Forest Preserve Experience crew members cut buckthorn
Forest Preserve Experience crew members cut buckthorn.

By Madelyn Wilson and Rachel Urich, Forest Preserve Foundation interns

It’s late July, a mild and sunny morning. A crew of teenagers is cutting and piling buckthorn near the entrance of Possum Hollow Woods.

They are part of the Forest Preserve Experience, a five-week summer internship program.

The Forest Preserve Experience Program exposes teenagers to conservation work and a range of outdoor recreational activities. Youth in the program spend about 40 percent of the workweek learning about topics such as environmental justice and local wildlife. They’ve also had a chance to try many recreational activities—archery, rock climbing, camping and canoeing—offered throughout the Preserves.

This work/fun balance invites them to experience the many opportunities available in the outdoors.

As the Foundation staff met and talked with them, we learned that before joining the program, many had never visited a forest preserve. In many ways, the Experience can be life changing for these youngsters.

The Youth Conservation Corps, the Forest Preserves and the Housing Authority of Cook County are program partners. This summer 84 high school youth from the south and west suburbs of Cook County are participating. They come from Bellwood, Justice and Hillside.

The Forest Preserve Foundation made a grant of $75,000 during its spring cycle to fund the 2018 program.

Alice Brandon, resource programming manager for the Forest Preserves
Alice Brandon, resource programming manager for the Forest Preserves

Alice Brandon, resource programming manager for the Forest Preserves, who manages partnerships with conservation corps providers spoke about the program’s goals and explained how it differs from other high school summer youth programs in the Preserves. The Experience program is shorter and focuses more on fun and nature-based recreation, she said.

Additionally, the program specifically recruits youth from low-income households whose families utilize the Housing Authority of Cook County. Unlike participants in other programs, teens accepted into the Experience program may not be as well-acquainted with the outdoors and conservation work, Brandon told us.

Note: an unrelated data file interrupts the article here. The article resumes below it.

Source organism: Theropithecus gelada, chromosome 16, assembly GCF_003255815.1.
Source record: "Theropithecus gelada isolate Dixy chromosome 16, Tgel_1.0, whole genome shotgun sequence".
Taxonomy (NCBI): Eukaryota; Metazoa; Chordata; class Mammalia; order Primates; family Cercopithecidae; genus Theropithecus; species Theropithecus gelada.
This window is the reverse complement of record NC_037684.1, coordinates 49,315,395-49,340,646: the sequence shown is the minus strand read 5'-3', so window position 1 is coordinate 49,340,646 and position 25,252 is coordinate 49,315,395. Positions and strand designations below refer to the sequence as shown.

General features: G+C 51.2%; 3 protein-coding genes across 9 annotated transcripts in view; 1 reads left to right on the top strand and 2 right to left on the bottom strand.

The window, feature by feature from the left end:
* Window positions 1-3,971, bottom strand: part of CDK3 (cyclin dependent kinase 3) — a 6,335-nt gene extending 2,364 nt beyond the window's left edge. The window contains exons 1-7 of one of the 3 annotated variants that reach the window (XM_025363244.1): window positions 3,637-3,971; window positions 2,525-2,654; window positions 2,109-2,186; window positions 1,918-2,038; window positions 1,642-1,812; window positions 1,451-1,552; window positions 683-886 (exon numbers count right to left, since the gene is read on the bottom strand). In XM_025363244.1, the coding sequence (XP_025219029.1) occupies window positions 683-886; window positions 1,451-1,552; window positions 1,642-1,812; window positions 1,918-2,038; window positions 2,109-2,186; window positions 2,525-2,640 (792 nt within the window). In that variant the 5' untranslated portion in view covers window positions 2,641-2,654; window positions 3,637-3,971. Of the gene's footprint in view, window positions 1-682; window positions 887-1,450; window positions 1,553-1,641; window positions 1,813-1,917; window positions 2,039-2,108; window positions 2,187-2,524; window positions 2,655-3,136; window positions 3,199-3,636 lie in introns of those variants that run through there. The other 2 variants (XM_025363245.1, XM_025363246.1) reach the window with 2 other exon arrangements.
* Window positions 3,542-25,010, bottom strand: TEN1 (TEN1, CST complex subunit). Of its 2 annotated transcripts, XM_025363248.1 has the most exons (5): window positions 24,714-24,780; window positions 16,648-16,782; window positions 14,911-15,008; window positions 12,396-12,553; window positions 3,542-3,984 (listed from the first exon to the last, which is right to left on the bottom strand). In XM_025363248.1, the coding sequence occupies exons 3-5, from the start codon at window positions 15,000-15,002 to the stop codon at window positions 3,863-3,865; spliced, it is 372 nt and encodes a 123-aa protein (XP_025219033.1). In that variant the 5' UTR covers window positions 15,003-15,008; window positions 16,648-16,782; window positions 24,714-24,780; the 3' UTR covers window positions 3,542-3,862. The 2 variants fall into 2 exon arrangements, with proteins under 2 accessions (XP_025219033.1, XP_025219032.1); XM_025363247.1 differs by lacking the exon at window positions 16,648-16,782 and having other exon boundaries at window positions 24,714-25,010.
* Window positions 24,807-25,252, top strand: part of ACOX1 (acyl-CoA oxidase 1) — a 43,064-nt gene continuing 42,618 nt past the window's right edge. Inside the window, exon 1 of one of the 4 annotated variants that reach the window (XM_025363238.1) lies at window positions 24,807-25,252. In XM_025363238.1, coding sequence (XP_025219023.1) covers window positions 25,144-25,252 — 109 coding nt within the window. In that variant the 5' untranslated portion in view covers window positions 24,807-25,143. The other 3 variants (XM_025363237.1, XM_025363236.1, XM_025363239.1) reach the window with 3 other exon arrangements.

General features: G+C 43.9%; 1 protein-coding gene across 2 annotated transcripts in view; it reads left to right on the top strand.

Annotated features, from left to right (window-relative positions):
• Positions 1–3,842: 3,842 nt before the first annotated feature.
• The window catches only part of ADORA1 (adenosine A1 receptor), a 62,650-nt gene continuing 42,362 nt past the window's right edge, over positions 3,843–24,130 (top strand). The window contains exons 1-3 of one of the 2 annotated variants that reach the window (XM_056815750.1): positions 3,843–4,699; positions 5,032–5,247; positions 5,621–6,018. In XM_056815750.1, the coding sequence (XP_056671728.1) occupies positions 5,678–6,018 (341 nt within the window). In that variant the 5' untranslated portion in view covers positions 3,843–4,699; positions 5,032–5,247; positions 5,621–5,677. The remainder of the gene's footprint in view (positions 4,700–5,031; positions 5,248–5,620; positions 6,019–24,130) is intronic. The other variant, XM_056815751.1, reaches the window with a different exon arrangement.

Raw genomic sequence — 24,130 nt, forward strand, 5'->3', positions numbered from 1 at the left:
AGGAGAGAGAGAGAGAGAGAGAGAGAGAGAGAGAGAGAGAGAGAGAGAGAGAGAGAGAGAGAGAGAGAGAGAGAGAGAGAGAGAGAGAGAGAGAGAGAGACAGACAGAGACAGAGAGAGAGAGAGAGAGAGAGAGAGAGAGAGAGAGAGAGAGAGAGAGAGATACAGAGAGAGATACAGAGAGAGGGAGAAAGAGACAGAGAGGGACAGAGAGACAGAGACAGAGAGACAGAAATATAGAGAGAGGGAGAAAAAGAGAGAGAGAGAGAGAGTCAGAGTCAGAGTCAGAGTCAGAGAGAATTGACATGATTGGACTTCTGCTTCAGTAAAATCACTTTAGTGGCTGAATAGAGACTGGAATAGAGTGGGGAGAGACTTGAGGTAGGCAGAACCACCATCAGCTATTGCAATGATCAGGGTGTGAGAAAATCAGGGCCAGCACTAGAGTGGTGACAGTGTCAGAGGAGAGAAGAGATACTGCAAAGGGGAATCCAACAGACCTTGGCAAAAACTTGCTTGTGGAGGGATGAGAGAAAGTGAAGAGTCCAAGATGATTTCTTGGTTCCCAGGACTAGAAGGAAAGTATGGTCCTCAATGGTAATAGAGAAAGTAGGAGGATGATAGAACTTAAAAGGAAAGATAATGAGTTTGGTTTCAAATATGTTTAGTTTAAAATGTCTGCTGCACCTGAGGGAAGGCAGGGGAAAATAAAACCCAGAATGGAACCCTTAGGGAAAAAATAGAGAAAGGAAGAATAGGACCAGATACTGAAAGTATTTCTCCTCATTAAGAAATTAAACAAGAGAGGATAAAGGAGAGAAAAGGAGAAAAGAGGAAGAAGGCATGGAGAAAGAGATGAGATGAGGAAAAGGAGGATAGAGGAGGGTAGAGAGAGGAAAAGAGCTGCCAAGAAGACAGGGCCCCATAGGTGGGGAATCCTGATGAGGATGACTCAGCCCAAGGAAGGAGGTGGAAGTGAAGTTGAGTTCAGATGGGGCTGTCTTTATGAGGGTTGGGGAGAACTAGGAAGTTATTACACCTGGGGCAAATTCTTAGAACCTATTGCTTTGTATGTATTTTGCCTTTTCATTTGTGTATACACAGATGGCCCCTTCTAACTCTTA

This is a growing program and is on only its third year.

Funding also comes from the Forest Preserves of Cook County and the Housing Authority of Cook County. Not only does the program provide a valuable summer experience, the youth earn money because these are paid internships.

Students who participate in this program leave with a deeper appreciation for the outdoors and for nature, Melissa Horther, program manager of all Forest Preserve Experience crews, told us. Many youth actually transfer into the other, longer program the following summer because they want to to become more involved in conservation work. That program focuses more on technical habitat restoration work skills.

During this visit, we met 18-year-old twin brothers, Johnathan and Roshaun Burbridge, recent high school graduates from suburban Hillside. They both participated in the other program last year. Both brothers said the best part of participating in the program is meeting new people and spending time outdoors. “Just being in nature is amazing,” Roshaun said.

The brothers both will be attending Triton, a community college in River Grove, this fall.  Johnathan said he is not completely sure what he wants in a career yet, but Roshaun is quite certain be wants to become an electrical engineer.

The brothers’ enthusiasm and their new-found appreciation for working in the Preserves confirmed for us why the Forest Preserve Experience makes a difference in the lives of Cook County’s young people.

Forest Preserve Experience crew member
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